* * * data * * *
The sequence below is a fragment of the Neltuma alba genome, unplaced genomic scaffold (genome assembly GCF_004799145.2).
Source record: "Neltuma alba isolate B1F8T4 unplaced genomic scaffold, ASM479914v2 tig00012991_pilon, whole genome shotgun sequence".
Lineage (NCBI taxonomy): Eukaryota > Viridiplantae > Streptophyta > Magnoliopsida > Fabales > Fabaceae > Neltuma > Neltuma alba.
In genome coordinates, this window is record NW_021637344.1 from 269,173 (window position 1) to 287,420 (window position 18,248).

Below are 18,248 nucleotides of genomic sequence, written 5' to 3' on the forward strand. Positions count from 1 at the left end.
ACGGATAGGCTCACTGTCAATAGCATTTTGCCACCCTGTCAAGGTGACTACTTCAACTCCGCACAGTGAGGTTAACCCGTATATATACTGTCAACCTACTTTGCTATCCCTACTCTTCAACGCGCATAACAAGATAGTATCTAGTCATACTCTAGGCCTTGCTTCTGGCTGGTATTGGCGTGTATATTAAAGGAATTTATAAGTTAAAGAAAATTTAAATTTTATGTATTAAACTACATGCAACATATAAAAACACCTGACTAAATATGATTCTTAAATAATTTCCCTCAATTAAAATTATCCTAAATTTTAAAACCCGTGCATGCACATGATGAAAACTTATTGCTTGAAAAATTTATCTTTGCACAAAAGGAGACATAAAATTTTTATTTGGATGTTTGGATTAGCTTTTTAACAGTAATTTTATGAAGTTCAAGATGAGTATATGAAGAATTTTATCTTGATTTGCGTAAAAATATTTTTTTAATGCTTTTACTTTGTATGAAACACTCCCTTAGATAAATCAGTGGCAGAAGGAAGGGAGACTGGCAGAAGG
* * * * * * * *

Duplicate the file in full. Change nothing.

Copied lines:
The sequence below is a fragment of the Neltuma alba genome, unplaced genomic scaffold (genome assembly GCF_004799145.2).
Source record: "Neltuma alba isolate B1F8T4 unplaced genomic scaffold, ASM479914v2 tig00012991_pilon, whole genome shotgun sequence".
Lineage (NCBI taxonomy): Eukaryota > Viridiplantae > Streptophyta > Magnoliopsida > Fabales > Fabaceae > Neltuma > Neltuma alba.
In genome coordinates, this window is record NW_021637344.1 from 269,173 (window position 1) to 287,420 (window position 18,248).

Below are 18,248 nucleotides of genomic sequence, written 5' to 3' on the forward strand. Positions count from 1 at the left end.
ACGGATAGGCTCACTGTCAATAGCATTTTGCCACCCTGTCAAGGTGACTACTTCAACTCCGCACAGTGAGGTTAACCCGTATATATACTGTCAACCTACTTTGCTATCCCTACTCTTCAACGCGCATAACAAGATAGTATCTAGTCATACTCTAGGCCTTGCTTCTGGCTGGTATTGGCGTGTATATTAAAGGAATTTATAAGTTAAAGAAAATTTAAATTTTATGTATTAAACTACATGCAACATATAAAAACACCTGACTAAATATGATTCTTAAATAATTTCCCTCAATTAAAATTATCCTAAATTTTAAAACCCGTGCATGCACATGATGAAAACTTATTGCTTGAAAAATTTATCTTTGCACAAAAGGAGACATAAAATTTTTATTTGGATGTTTGGATTAGCTTTTTAACAGTAATTTTATGAAGTTCAAGATGAGTATATGAAGAATTTTATCTTGATTTGCGTAAAAATATTTTTTTAATGCTTTTACTTTGTATGAAACACTCCCTTAGATAAATCAGTGGCAGAAGGAAGGGAGACTGGCAGAAGG